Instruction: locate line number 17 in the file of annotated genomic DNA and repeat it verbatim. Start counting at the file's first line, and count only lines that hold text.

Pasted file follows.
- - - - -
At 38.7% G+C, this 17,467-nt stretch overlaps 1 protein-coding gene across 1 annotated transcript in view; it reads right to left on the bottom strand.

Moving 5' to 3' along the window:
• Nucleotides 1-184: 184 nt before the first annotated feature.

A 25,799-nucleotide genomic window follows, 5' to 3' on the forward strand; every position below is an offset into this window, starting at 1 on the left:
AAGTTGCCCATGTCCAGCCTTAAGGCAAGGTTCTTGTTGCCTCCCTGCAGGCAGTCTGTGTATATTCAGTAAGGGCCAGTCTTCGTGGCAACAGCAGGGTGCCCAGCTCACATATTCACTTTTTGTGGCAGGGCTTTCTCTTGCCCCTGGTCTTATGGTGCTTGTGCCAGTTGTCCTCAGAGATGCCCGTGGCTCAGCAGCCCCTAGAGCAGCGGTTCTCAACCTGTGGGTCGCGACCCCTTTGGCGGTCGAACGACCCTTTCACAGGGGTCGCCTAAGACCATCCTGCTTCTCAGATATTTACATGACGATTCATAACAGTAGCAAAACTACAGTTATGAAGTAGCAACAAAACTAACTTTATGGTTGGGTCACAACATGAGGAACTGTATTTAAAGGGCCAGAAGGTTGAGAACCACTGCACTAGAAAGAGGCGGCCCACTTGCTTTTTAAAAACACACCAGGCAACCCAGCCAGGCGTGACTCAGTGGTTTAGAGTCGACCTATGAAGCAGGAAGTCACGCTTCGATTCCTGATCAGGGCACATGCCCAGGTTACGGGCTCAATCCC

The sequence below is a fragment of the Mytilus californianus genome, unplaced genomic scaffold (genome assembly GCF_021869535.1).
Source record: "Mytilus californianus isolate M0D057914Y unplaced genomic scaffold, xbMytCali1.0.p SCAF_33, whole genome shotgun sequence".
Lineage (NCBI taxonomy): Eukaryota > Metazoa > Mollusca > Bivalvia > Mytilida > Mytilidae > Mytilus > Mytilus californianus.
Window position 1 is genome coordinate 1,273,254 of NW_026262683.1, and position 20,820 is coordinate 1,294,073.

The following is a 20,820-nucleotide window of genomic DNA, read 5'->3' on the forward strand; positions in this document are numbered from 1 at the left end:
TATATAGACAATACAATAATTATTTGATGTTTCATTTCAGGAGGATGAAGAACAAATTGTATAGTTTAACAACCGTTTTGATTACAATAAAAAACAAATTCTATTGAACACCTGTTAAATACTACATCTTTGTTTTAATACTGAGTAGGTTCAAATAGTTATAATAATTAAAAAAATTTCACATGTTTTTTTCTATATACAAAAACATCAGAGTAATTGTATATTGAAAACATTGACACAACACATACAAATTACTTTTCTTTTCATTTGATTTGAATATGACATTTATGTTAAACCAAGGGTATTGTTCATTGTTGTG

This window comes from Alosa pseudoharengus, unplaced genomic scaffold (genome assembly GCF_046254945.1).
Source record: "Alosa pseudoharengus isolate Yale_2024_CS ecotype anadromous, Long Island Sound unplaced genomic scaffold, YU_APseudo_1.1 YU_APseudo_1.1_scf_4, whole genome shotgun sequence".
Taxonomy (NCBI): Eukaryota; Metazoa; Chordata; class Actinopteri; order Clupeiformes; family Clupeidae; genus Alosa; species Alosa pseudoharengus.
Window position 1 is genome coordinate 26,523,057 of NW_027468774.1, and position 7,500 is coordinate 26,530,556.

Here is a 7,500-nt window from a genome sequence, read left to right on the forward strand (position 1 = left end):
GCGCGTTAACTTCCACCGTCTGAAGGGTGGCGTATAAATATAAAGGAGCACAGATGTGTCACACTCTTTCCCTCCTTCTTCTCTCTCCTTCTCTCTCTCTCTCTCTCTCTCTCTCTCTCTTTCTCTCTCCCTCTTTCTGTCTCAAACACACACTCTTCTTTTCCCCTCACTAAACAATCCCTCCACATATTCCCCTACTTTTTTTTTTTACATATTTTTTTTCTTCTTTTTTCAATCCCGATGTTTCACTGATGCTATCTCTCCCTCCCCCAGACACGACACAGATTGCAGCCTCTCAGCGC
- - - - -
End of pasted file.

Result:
GCGCGTTAACTTCCACCGTCTGAAGGGTGGCGTATAAATATAAAGGAGCACAGATGTGTCACACTCTTTCCCTCCTTCTTCTCTCTCCTTCTCTCTCTCTCTCTCTCTCTCTCTCTCTCTTTCTCTCTCCCTCTTTCTGTCTCAAACACACACTCTTCTTTTCCCCTCACTAAACAATCCCTCCACATATTCCCCTACTTTTTTTTTTTACATATTTTTTTTCTTCTTTTTTCAATCCCGATGTTTCACTGATGCTATCTCTCCCTCCCCCAGACACGACACAGATTGCAGCCTCTCAGCGC